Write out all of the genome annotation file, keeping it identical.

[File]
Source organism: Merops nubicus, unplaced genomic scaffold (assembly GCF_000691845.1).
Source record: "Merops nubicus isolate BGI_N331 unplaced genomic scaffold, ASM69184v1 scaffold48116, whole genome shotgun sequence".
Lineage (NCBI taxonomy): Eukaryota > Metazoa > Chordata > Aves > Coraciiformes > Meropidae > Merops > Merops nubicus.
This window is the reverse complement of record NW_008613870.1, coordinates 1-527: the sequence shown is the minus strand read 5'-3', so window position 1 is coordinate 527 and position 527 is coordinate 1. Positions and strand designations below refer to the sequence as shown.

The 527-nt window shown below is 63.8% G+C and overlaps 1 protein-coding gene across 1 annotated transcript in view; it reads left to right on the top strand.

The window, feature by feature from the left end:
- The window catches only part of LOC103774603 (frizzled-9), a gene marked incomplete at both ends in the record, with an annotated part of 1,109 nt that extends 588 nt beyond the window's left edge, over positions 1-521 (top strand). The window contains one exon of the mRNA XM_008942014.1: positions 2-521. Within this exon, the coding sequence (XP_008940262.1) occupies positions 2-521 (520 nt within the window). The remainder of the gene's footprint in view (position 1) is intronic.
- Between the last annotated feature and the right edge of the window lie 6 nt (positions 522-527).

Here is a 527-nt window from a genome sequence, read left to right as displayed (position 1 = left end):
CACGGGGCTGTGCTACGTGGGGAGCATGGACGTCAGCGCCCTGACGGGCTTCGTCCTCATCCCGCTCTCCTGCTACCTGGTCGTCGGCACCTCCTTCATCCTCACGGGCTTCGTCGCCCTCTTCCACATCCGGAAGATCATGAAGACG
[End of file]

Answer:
Source organism: Merops nubicus, unplaced genomic scaffold (assembly GCF_000691845.1).
Source record: "Merops nubicus isolate BGI_N331 unplaced genomic scaffold, ASM69184v1 scaffold48116, whole genome shotgun sequence".
Lineage (NCBI taxonomy): Eukaryota > Metazoa > Chordata > Aves > Coraciiformes > Meropidae > Merops > Merops nubicus.
This window is the reverse complement of record NW_008613870.1, coordinates 1-527: the sequence shown is the minus strand read 5'-3', so window position 1 is coordinate 527 and position 527 is coordinate 1. Positions and strand designations below refer to the sequence as shown.

The 527-nt window shown below is 63.8% G+C and overlaps 1 protein-coding gene across 1 annotated transcript in view; it reads left to right on the top strand.

The window, feature by feature from the left end:
- The window catches only part of LOC103774603 (frizzled-9), a gene marked incomplete at both ends in the record, with an annotated part of 1,109 nt that extends 588 nt beyond the window's left edge, over positions 1-521 (top strand). The window contains one exon of the mRNA XM_008942014.1: positions 2-521. Within this exon, the coding sequence (XP_008940262.1) occupies positions 2-521 (520 nt within the window). The remainder of the gene's footprint in view (position 1) is intronic.
- Between the last annotated feature and the right edge of the window lie 6 nt (positions 522-527).

Here is a 527-nt window from a genome sequence, read left to right as displayed (position 1 = left end):
CACGGGGCTGTGCTACGTGGGGAGCATGGACGTCAGCGCCCTGACGGGCTTCGTCCTCATCCCGCTCTCCTGCTACCTGGTCGTCGGCACCTCCTTCATCCTCACGGGCTTCGTCGCCCTCTTCCACATCCGGAAGATCATGAAGACG